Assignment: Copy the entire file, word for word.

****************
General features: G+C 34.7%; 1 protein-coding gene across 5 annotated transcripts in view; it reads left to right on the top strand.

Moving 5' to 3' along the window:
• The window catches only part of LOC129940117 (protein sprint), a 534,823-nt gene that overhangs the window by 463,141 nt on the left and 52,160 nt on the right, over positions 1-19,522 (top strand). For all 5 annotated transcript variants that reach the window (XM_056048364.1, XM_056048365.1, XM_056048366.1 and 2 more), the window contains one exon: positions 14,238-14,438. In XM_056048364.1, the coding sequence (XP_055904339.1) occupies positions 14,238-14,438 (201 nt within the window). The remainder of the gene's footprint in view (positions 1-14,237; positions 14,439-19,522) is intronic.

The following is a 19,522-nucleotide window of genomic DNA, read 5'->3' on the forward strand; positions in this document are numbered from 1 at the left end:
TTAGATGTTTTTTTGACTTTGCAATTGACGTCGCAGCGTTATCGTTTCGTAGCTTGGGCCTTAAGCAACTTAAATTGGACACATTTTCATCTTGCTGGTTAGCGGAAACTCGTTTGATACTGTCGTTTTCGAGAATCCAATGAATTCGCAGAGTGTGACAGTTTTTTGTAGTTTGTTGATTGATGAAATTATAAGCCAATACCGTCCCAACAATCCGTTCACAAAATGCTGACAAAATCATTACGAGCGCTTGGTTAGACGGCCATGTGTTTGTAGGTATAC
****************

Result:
General features: G+C 34.7%; 1 protein-coding gene across 5 annotated transcripts in view; it reads left to right on the top strand.

Moving 5' to 3' along the window:
• The window catches only part of LOC129940117 (protein sprint), a 534,823-nt gene that overhangs the window by 463,141 nt on the left and 52,160 nt on the right, over positions 1-19,522 (top strand). For all 5 annotated transcript variants that reach the window (XM_056048364.1, XM_056048365.1, XM_056048366.1 and 2 more), the window contains one exon: positions 14,238-14,438. In XM_056048364.1, the coding sequence (XP_055904339.1) occupies positions 14,238-14,438 (201 nt within the window). The remainder of the gene's footprint in view (positions 1-14,237; positions 14,439-19,522) is intronic.

The following is a 19,522-nucleotide window of genomic DNA, read 5'->3' on the forward strand; positions in this document are numbered from 1 at the left end:
TTAGATGTTTTTTTGACTTTGCAATTGACGTCGCAGCGTTATCGTTTCGTAGCTTGGGCCTTAAGCAACTTAAATTGGACACATTTTCATCTTGCTGGTTAGCGGAAACTCGTTTGATACTGTCGTTTTCGAGAATCCAATGAATTCGCAGAGTGTGACAGTTTTTTGTAGTTTGTTGATTGATGAAATTATAAGCCAATACCGTCCCAACAATCCGTTCACAAAATGCTGACAAAATCATTACGAGCGCTTGGTTAGACGGCCATGTGTTTGTAGGTATAC